My mother’s the type that every little thing I do she wants to know about it and know the details. I think it makes her proud to know that I was able to leave home and pursue my dreams and have them come true. It’s like we did it together. Because that’s my best friend, that’s my life, we did it together.
My uncle, it’s a crazy story (laughter). I got the news I’d be on “The Young and the Restless” the week before Christmas. So I came home for the holidays, and I hadn’t told anyone but my mother.
So the whole family, we’re getting together for New Year’s Eve and my uncle walks in the house and greets me and tells me, “Oh man, I just saw you on ‘Scorpion.’ It was amazing. When I saw your scene I just looked over to your aunty and said, ‘Man, my dream is for Darnell to be on “The Young and the Restless.” That’s my favorite show.’ ”
And he’s telling me this story and it’s so hard to hold back, and I’m wondering if this is a setup because I didn’t even know he watched soap operas (laughter)! My uncle’s this really super masculine man. He just doesn’t seem like the type, you wouldn’t even think it.
So when the ball dropped on the New Year, I gathered everybody and I made the announcement and he ran up the steps screaming going up and down the steps. I had to tell him, “Hold on, I got the role not you!” (laughter). I thought maybe he thought he got the role.
But he grew up watching the show with his mother, and to this day he and his mother still watch the show every single day, for over 30 years. No one can call them when “The Young and the Restless” is on. And I had no idea about that until recently.
Q: Would you say growing up in Kansas City has had an influence on your career?
A: No question. Kansas City gave me the foundation that I needed to have to find success. The street smarts, perseverance, the discipline.
Growing up where I grew up, if you didn’t have discipline you could get lost. I wouldn’t be where I am if I wasn’t surrounded by people who encouraged me to pursue my dreams and go to school and see the world.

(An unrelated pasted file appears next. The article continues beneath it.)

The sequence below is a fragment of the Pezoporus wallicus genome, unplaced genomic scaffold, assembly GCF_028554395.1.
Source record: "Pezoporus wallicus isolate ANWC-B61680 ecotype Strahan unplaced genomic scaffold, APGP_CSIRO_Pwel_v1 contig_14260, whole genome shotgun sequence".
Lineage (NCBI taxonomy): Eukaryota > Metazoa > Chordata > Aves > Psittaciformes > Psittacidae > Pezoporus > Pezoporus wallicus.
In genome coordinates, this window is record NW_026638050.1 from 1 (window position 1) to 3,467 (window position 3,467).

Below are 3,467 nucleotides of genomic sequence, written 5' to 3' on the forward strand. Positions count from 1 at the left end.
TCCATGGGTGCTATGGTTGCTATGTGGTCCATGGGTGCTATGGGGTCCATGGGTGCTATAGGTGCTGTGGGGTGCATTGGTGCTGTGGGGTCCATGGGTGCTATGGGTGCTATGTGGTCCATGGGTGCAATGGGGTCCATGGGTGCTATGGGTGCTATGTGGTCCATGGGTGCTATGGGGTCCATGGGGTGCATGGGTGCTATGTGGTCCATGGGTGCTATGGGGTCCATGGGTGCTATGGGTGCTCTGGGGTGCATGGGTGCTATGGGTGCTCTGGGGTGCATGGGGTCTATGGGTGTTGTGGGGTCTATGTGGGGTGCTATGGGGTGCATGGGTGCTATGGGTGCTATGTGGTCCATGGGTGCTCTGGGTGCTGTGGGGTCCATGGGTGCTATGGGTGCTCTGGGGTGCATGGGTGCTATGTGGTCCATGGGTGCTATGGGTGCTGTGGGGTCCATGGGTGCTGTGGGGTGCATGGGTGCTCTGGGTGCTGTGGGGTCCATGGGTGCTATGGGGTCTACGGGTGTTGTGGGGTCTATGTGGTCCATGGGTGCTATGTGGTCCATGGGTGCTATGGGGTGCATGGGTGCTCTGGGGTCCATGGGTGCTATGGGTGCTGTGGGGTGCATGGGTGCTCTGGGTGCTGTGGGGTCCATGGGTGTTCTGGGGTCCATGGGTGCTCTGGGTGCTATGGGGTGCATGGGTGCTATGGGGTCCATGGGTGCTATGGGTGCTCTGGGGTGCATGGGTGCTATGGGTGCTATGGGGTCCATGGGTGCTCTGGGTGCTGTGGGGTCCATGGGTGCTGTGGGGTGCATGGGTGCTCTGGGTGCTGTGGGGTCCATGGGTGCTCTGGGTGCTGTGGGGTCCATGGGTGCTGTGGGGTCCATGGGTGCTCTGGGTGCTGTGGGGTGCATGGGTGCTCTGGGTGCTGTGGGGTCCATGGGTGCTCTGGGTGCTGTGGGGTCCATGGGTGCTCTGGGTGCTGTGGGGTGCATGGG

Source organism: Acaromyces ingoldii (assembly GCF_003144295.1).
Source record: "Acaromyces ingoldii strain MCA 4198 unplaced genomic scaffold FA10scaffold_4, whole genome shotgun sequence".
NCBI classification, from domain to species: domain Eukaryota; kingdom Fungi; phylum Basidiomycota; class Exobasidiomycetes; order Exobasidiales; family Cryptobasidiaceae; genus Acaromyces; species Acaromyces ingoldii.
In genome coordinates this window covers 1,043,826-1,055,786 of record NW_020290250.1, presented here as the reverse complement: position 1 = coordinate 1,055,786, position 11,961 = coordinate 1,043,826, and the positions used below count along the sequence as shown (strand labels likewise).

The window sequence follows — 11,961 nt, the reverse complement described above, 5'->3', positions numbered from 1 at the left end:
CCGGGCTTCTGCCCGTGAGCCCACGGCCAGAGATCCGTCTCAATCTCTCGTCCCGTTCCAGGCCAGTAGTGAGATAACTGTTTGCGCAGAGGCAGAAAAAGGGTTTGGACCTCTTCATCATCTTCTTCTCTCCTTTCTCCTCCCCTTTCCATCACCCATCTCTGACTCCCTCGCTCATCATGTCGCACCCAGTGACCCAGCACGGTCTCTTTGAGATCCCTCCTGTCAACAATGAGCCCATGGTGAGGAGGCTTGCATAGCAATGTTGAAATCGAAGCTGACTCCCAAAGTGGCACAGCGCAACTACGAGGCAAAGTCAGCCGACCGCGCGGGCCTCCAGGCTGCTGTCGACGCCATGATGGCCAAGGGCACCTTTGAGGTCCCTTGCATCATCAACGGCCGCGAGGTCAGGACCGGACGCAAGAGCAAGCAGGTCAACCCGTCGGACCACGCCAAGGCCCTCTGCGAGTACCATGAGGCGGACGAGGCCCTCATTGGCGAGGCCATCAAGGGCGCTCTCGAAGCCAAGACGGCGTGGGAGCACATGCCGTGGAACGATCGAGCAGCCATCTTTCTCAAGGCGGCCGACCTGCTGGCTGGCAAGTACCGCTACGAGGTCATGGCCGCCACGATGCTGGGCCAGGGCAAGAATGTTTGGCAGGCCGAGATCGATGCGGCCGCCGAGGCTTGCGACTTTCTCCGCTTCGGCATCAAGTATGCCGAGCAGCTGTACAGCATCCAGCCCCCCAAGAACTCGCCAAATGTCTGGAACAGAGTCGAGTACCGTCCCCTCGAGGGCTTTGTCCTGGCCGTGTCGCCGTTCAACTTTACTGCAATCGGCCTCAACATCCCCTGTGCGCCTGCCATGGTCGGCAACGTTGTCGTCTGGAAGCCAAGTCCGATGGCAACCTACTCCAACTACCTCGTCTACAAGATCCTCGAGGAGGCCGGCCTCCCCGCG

Q: When you come home what’s on your must-do list?
A: Of course I have to have some kind of barbecue, Gates or Arthur Bryant’s.
And if I can, I love going skating. I grew up skating with my aunts at the roller rink, so if I get a chance to go to the skating rink down at Winnwood while I’m here, it’s heaven for me.
Q: Can you two step?
A: Aw, man! Yes sir! That’s what we do, hello! (laughter). You got to two step in Kansas City!
Q: I hear there aren’t any good barbecue spots in L.A. Is that true?
A: (Laughter). You’ve got to find them! I’ve found two since I’ve been here. One is really, really good. It’s called Bludso’s. The other one is right here in Studio City called Barrel & Ashes. I think Bludso’s even has a Kansas City-flavored sauce.
Q: As an actor, what kind of projects inspire and excite you the most?
A: True stories. I love films based on true stories because it educates you in such a creative way.
Q: Did you have any favorite movies from last year?
A: “Hidden Figures” I really liked. I love the risk they took with the story and I think the actresses did such a good job telling those women’s stories.
I loved “Lion,” also. The little kid actor (Sunny Pawar), he was the best actor I had seen in all those films. I was blown away by him.